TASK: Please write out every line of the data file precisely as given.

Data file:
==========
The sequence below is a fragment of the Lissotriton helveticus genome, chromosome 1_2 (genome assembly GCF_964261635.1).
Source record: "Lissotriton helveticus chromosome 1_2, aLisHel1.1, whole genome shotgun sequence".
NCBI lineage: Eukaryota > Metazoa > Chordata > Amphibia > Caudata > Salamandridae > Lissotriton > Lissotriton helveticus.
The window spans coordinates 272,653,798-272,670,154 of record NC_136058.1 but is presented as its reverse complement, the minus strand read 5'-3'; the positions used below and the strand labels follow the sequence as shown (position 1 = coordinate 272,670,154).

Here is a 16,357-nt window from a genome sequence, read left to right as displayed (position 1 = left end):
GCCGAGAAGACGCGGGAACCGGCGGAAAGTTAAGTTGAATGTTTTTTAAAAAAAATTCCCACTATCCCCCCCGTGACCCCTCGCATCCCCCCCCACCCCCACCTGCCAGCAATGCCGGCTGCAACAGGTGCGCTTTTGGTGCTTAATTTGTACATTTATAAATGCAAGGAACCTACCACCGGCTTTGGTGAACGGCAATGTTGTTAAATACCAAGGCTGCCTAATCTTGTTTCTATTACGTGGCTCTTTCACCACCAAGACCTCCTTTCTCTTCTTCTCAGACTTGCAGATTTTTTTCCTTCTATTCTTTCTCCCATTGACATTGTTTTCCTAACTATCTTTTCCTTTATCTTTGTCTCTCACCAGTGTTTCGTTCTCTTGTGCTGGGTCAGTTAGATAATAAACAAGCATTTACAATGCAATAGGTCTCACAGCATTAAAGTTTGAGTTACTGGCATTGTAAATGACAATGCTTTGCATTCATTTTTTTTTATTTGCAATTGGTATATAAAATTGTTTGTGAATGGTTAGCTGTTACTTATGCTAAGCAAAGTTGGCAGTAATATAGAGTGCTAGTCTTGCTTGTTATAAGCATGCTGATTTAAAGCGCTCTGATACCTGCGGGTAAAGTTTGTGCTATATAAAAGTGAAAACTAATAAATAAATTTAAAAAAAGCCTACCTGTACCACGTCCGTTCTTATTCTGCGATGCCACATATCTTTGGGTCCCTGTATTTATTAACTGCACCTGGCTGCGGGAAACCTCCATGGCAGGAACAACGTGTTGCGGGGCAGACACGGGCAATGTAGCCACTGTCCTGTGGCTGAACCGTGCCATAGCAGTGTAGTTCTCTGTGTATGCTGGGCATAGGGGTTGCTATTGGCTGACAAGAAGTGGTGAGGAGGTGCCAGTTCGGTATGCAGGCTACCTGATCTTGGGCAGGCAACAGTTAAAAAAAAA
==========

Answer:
The sequence below is a fragment of the Lissotriton helveticus genome, chromosome 1_2 (genome assembly GCF_964261635.1).
Source record: "Lissotriton helveticus chromosome 1_2, aLisHel1.1, whole genome shotgun sequence".
NCBI lineage: Eukaryota > Metazoa > Chordata > Amphibia > Caudata > Salamandridae > Lissotriton > Lissotriton helveticus.
The window spans coordinates 272,653,798-272,670,154 of record NC_136058.1 but is presented as its reverse complement, the minus strand read 5'-3'; the positions used below and the strand labels follow the sequence as shown (position 1 = coordinate 272,670,154).

Here is a 16,357-nt window from a genome sequence, read left to right as displayed (position 1 = left end):
GCCGAGAAGACGCGGGAACCGGCGGAAAGTTAAGTTGAATGTTTTTTAAAAAAAATTCCCACTATCCCCCCCGTGACCCCTCGCATCCCCCCCCACCCCCACCTGCCAGCAATGCCGGCTGCAACAGGTGCGCTTTTGGTGCTTAATTTGTACATTTATAAATGCAAGGAACCTACCACCGGCTTTGGTGAACGGCAATGTTGTTAAATACCAAGGCTGCCTAATCTTGTTTCTATTACGTGGCTCTTTCACCACCAAGACCTCCTTTCTCTTCTTCTCAGACTTGCAGATTTTTTTCCTTCTATTCTTTCTCCCATTGACATTGTTTTCCTAACTATCTTTTCCTTTATCTTTGTCTCTCACCAGTGTTTCGTTCTCTTGTGCTGGGTCAGTTAGATAATAAACAAGCATTTACAATGCAATAGGTCTCACAGCATTAAAGTTTGAGTTACTGGCATTGTAAATGACAATGCTTTGCATTCATTTTTTTTTATTTGCAATTGGTATATAAAATTGTTTGTGAATGGTTAGCTGTTACTTATGCTAAGCAAAGTTGGCAGTAATATAGAGTGCTAGTCTTGCTTGTTATAAGCATGCTGATTTAAAGCGCTCTGATACCTGCGGGTAAAGTTTGTGCTATATAAAAGTGAAAACTAATAAATAAATTTAAAAAAAGCCTACCTGTACCACGTCCGTTCTTATTCTGCGATGCCACATATCTTTGGGTCCCTGTATTTATTAACTGCACCTGGCTGCGGGAAACCTCCATGGCAGGAACAACGTGTTGCGGGGCAGACACGGGCAATGTAGCCACTGTCCTGTGGCTGAACCGTGCCATAGCAGTGTAGTTCTCTGTGTATGCTGGGCATAGGGGTTGCTATTGGCTGACAAGAAGTGGTGAGGAGGTGCCAGTTCGGTATGCAGGCTACCTGATCTTGGGCAGGCAACAGTTAAAAAAAAA